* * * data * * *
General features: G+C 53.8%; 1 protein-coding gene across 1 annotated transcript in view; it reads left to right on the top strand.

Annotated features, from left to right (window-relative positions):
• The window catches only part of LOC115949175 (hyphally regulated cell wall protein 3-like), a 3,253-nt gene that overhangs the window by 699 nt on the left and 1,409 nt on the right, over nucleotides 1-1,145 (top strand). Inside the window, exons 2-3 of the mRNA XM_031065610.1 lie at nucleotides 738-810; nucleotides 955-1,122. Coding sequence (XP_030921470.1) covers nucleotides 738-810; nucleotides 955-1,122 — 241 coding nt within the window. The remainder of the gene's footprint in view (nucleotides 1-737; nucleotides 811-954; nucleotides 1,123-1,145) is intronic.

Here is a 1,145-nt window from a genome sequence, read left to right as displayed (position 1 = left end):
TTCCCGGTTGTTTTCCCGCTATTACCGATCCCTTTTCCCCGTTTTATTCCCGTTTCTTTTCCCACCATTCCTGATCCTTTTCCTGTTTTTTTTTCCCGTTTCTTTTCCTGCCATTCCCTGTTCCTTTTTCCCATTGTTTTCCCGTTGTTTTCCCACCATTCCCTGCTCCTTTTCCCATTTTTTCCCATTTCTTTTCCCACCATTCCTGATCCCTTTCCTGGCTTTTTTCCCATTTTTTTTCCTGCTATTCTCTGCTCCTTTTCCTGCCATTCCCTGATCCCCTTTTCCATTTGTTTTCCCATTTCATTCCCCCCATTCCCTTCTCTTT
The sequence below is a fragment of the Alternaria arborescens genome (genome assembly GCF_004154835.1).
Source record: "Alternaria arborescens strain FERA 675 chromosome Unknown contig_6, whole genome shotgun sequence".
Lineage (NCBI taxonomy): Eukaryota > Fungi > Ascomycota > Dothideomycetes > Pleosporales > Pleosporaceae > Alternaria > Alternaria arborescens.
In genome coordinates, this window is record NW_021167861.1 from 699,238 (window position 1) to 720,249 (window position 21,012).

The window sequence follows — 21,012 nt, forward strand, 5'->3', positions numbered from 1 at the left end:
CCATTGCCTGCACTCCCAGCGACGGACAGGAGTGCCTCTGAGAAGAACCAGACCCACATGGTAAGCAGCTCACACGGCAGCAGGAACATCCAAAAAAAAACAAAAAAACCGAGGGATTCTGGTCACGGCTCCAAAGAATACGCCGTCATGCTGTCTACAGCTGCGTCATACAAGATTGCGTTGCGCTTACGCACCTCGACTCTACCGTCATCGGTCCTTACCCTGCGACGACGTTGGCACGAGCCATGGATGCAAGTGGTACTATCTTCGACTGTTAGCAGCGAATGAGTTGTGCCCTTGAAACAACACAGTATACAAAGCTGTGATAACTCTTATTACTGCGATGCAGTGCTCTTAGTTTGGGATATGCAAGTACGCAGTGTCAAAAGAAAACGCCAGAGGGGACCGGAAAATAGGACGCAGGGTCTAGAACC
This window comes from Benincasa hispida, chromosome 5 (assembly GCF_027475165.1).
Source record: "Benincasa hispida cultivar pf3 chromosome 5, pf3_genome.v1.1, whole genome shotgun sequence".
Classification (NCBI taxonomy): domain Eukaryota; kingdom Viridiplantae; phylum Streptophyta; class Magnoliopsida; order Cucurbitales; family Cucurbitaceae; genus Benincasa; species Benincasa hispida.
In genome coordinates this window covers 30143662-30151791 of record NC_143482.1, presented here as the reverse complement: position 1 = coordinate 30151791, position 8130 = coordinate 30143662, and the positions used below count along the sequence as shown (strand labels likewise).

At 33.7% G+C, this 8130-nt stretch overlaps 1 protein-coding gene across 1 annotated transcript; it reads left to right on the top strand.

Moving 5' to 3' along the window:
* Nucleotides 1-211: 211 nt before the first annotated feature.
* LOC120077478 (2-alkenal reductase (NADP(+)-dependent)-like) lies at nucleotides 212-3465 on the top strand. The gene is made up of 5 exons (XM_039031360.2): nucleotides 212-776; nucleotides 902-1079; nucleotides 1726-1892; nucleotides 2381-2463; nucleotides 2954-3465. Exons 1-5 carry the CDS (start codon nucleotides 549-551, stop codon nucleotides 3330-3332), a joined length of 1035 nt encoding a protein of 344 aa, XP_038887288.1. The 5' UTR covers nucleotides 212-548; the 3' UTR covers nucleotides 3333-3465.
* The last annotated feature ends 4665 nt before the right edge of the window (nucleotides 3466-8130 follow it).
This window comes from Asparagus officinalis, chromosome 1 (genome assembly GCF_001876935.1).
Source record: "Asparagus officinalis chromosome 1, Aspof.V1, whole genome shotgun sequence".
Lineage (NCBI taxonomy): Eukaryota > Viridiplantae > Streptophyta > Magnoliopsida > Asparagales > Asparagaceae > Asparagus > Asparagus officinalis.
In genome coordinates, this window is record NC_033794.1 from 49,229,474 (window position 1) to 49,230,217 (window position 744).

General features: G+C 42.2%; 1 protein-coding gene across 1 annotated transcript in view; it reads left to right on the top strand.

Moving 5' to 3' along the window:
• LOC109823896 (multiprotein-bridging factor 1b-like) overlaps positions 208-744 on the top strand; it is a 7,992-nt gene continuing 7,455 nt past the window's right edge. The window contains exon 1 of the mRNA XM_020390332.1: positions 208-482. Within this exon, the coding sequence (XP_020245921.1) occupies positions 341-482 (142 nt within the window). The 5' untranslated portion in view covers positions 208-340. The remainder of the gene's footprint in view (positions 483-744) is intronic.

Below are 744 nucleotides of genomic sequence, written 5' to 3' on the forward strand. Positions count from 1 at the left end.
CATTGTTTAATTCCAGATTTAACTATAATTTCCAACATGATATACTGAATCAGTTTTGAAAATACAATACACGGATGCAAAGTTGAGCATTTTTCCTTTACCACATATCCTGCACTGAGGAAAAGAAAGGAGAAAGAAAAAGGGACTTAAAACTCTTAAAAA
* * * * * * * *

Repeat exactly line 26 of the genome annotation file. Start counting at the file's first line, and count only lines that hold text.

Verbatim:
Moving 5' to 3' along the window: